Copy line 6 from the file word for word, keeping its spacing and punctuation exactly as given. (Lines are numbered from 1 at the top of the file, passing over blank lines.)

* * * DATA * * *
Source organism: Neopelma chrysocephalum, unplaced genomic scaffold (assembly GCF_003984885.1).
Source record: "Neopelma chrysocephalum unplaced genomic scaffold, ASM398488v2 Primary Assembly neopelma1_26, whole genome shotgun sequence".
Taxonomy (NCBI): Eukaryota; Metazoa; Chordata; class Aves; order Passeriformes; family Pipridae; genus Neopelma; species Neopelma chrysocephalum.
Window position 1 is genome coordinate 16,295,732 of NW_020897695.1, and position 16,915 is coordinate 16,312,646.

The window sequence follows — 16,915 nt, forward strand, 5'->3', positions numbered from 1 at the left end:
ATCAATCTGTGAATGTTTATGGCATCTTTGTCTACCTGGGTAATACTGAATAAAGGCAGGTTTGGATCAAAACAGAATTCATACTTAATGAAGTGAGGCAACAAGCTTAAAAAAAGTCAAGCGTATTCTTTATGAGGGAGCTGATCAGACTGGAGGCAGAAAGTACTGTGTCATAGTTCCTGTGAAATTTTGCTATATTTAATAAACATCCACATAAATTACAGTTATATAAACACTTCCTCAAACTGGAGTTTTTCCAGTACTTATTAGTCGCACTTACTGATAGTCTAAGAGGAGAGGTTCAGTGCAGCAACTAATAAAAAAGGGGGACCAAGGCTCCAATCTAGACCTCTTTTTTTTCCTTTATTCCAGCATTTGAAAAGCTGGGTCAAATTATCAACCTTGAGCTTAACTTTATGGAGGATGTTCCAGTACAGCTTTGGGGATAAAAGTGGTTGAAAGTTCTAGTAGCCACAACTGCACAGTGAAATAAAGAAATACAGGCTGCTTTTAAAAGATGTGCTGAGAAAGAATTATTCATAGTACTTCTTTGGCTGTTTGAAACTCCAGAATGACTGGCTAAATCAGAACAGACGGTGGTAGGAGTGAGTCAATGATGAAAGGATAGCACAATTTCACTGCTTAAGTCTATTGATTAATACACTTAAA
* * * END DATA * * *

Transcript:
ATCAATCTGTGAATGTTTATGGCATCTTTGTCTACCTGGGTAATACTGAATAAAGGCAGGTTTGGATCAAAACAGAATTCATACTTAATGAAGTGAGGCAACAAGCTTAAAAAAAGTCAAGCGTATTCTTTATGAGGGAGCTGATCAGACTGGAGGCAGAAAGTACTGTGTCATAGTTCCTGTGAAATTTTGCTATATTTAATAAACATCCACATAAATTACAGTTATATAAACACTTCCTCAAACTGGAGTTTTTCCAGTACTTATTAGTCGCACTTACTGATAGTCTAAGAGGAGAGGTTCAGTGCAGCAACTAATAAAAAAGGGGGACCAAGGCTCCAATCTAGACCTCTTTTTTTTCCTTTATTCCAGCATTTGAAAAGCTGGGTCAAATTATCAACCTTGAGCTTAACTTTATGGAGGATGTTCCAGTACAGCTTTGGGGATAAAAGTGGTTGAAAGTTCTAGTAGCCACAACTGCACAGTGAAATAAAGAAATACAGGCTGCTTTTAAAAGATGTGCTGAGAAAGAATTATTCATAGTACTTCTTTGGCTGTTTGAAACTCCAGAATGACTGGCTAAATCAGAACAGACGGTGGTAGGAGTGAGTCAATGATGAAAGGATAGCACAATTTCACTGCTTAAGTCTATTGATTAATACACTTAAA